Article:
The present Draft places Forcible Rape (Section 213.1) at two levels for grading purposes. The base offense is graded as a felony of the second degree, with an enhancement to a first-degree felony upon proof of any one of three aggravating circumstances. Section 213.1(2) lists three aggravating factors that elevate the grade for offenses covered in Section 213.1(1) to a first-degree felony: (a) the use of a deadly weapon; (b) multiple offenders; and (c) serious bodily injury. Existing law provides extensive support for felony status for acts of sexual penetration or oral sex when a deadly weapon is used or multiple offenders participate.

B. SECTION 213.1. FORCIBLE RAPE

(1) Forcible Rape. An actor is guilty of Forcible Rape if he or she causes another person to engage in an act of sexual penetration or oral sex by knowingly or recklessly:

(a) using physical force or restraint, or making an express or implied threat of bodily injury or physical force or restraint; or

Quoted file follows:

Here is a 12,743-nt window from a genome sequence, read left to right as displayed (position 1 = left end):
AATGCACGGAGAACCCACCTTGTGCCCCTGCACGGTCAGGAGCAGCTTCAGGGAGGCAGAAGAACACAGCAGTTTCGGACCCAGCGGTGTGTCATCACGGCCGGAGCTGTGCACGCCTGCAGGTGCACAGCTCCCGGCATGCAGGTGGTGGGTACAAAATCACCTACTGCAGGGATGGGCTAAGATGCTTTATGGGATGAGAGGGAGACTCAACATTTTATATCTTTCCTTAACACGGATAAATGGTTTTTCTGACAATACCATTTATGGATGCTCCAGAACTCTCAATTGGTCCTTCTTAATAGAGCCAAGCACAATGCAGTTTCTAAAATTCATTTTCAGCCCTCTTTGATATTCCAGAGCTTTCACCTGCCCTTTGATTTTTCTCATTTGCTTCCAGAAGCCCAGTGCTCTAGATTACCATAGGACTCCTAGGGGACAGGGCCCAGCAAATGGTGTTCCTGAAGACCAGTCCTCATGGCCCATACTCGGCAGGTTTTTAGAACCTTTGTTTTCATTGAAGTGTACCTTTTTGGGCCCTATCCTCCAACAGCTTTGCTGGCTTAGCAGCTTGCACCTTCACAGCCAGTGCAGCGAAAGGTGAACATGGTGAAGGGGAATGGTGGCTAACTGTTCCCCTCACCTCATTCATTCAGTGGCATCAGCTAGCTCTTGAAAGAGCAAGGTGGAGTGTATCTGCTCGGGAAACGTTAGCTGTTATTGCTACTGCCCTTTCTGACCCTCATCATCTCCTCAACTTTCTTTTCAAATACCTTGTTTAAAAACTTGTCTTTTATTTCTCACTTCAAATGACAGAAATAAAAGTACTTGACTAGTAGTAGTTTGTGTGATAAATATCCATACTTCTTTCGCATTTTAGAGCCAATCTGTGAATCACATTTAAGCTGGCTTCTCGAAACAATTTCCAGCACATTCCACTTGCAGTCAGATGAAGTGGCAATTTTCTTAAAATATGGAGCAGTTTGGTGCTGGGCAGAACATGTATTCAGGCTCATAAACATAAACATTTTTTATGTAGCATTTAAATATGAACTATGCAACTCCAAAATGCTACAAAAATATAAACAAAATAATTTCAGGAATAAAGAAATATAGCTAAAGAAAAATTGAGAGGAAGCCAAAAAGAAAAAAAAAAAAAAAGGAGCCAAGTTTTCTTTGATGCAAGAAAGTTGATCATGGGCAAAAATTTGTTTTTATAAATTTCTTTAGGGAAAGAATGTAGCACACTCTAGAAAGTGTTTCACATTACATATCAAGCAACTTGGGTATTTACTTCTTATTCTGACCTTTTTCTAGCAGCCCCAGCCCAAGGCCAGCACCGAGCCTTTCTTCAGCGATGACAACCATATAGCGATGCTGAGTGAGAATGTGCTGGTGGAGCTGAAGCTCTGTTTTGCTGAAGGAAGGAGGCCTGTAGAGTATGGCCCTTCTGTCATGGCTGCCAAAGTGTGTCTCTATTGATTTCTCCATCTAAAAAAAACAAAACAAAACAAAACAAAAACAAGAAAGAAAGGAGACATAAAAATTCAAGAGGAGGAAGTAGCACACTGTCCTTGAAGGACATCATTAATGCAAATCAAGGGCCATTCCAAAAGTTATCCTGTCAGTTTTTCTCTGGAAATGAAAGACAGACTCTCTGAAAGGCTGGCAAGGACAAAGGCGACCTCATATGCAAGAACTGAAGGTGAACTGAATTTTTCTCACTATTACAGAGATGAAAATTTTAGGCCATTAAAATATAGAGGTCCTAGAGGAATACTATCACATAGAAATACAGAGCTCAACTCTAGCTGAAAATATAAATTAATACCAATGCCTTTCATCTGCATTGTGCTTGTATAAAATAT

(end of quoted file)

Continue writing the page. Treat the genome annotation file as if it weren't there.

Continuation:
(b) making an express or implied threat to inflict bodily injury on someone else. Forcible Rape is a felony of the second degree and a registrable offense.

(2) Aggravated Forcible Rape. An actor is guilty of Aggravated Forcible Rape if he or she violates subsection (1) of this Section and in doing so:

(a) knowingly uses a deadly weapon to cause the other person to engage in the act of sexual penetration or oral sex; or

(b) knowingly acts with one or more persons who participate in the sexual penetration or oral sex, or who assist in the use of force, threat, or restraint when it occurs; or

(c) knowingly or recklessly causes serious bodily injury to the other person or to someone else.

Aggravated Forcible Rape is a felony of the first degree and a registrable offense.

Comment:

Section 213.1 defines the gravest of the sexual offenses. They are graded as second-degree felonies in subsection (1), with provisions that aggravate the offense to a first-degree felony in subsection (2). Both offense grades are based on the presence of force or other exceptionally coercive circumstances. Because of their seriousness, both grades are eligible for the collateral consequences of conviction specified in Section 213.11.